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The Democratic Strategist

Political Strategy for a Permanent Democratic Majority

Teixeira: A Postcard from the Hispanic Working Class

The following article by Ruy Teixeira, senior fellow at the American Enterprise Institute, politics editor of The Liberal Patriot newsletter and co-author with John B. Judis of the new Book “Where Have All the Democrats Gone?,” is cross-posted from The Liberal Patriot:

It’s been widely noted that Biden has been running poorly among Hispanics compared to 2020 when he carried this demographic by 23 points (which itself was a 16-point drop from Clinton’s 39-point margin over Trump among these voters in 2016). In the most recent New York Times/Siena poll, Biden’s margin over Trump among Latinos is a slim 9 points. That is close to Biden’s average Hispanic lead in polls since the beginning of the year.

I’ve been curious about the role of Hispanic working-class (noncollege) voters in driving this trend. An underreported aspect of the Hispanic shift toward Trump in 2020 was how heavily it was concentrated among working-class voters. In the Catalist data, there was a 19-point margin shift toward Trump among working-class voters but just 9 points among college-educated Hispanics. For the first time, Democrats did better overall among college Hispanics than among working-class Hispanics—a reverse class gap. Are these trends continuing in this campaign cycle?

It’s hard to get detailed data comparing working-class and college-educated Hispanics—that’s rarely reported and most polls don’t have adequate sample sizes. But a new poll of 4,038 registered voters conducted by YouGov for The Liberal Patriot and Blueprint allows for a detailed comparison of these groups not just on Biden-Trump voting intentions but also on policy views and priorities. There are some big, big differences:

1. In terms of voting intentions, Biden leads by just one point among working-class Hispanics but by 39 points among their college-educated counterparts. Interestingly, this 38-point reverse class gap is actually larger than the class gap in this poll among whites (30 points).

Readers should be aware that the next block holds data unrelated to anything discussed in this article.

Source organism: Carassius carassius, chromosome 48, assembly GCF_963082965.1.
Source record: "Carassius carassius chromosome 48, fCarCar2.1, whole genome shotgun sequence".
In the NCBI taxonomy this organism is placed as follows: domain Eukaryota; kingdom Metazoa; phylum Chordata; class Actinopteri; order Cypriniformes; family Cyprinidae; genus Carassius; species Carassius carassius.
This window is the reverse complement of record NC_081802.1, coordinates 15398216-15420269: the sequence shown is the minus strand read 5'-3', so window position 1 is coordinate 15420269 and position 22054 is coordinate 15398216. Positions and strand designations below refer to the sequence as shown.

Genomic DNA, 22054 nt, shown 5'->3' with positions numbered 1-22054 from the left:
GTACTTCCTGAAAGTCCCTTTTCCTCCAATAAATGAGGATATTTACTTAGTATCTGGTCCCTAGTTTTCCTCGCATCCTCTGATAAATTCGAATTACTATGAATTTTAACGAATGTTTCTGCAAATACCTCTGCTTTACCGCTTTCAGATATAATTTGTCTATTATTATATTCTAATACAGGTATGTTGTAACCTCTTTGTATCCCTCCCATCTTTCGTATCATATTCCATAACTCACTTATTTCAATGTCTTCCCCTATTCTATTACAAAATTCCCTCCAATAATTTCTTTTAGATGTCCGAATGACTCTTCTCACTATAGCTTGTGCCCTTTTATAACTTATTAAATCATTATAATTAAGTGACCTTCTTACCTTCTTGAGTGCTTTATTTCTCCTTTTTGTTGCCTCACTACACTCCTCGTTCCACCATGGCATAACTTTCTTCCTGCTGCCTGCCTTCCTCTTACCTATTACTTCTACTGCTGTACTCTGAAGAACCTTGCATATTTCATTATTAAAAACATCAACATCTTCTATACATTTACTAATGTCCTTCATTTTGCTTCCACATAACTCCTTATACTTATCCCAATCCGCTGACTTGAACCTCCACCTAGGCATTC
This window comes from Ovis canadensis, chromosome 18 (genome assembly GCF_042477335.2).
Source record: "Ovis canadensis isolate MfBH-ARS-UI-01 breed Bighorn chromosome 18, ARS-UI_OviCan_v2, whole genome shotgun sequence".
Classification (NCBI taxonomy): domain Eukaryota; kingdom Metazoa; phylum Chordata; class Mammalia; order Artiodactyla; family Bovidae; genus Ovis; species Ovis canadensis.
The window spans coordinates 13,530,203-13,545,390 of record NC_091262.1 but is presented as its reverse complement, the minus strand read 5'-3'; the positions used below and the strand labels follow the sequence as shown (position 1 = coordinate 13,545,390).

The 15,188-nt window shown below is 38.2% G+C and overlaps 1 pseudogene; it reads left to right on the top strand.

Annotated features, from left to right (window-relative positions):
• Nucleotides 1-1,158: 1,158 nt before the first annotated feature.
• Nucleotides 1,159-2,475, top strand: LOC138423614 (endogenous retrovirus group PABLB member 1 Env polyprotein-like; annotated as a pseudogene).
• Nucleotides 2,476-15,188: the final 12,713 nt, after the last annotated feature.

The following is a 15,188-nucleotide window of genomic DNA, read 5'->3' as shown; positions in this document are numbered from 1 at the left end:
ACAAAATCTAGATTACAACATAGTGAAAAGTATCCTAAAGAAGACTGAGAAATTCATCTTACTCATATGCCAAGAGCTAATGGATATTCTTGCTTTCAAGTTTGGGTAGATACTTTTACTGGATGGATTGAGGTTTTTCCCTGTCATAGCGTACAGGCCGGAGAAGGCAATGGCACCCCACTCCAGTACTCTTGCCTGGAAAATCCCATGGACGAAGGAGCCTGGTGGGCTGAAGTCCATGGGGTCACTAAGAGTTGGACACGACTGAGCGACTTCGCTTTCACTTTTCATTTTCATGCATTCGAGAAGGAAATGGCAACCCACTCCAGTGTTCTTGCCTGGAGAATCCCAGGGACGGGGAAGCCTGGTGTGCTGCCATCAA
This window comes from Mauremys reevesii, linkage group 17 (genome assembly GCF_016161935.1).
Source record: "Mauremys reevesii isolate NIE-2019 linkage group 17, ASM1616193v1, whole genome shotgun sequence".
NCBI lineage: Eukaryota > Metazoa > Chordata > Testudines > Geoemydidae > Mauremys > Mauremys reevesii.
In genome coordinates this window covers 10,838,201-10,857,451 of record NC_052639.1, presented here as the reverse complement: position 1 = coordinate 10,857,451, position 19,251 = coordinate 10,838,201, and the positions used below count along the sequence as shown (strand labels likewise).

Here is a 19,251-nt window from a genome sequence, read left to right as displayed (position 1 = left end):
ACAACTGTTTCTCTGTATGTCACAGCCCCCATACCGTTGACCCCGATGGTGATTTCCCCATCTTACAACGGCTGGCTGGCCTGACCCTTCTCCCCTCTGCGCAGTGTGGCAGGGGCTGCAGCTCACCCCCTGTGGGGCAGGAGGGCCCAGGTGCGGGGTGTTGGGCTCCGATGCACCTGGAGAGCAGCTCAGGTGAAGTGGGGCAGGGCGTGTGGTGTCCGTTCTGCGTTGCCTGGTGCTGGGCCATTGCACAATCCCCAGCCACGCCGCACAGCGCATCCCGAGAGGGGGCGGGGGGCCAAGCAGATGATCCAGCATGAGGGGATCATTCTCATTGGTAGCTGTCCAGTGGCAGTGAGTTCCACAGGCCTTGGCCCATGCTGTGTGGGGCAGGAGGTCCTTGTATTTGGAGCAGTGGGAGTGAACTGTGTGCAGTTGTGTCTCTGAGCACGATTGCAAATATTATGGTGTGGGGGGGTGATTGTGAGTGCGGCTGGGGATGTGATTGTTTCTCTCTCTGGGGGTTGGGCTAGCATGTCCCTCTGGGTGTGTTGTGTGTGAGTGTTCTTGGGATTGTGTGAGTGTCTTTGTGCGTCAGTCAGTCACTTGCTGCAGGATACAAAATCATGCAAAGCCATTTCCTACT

2. Two-thirds (67 percent) of working-class Hispanics feel that “inflation is still a very serious problem that is not improving” compared to less than half (49 percent) of college Hispanics. The class gap is about the same on whether the economy is doing poorly or not, with working-class Hispanics way more pessimistic.

3. By 5 points working-class Hispanics think Trump did a better job on the economy than Biden is now doing, while college Hispanics give Biden the nod by a thumping 30 points. Working-class Hispanics give Biden an overall approval rating of 42 percent, less than the 45 percent they give Trump. College Hispanics are starkly different, giving Biden 63 percent approval and Trump just 26 percent.

4. These differences in views of Trump and Biden come out strongly in a series of questions on which presidential candidate is closer to voters’ views in various areas. Among working-class Hispanics, support for Trump runs around even and sometimes better in areas like building up America’s manufacturing capacity, ensuring America’s energy independence, being patriotic, fighting crime and ensuring public safety, and protecting American interests around the world. But in these areas college Hispanics uniformly prefer Biden over Trump by margins of 30-40 points. These assessments are remarkably different but they are consistent with the reverse class gap in voting intentions.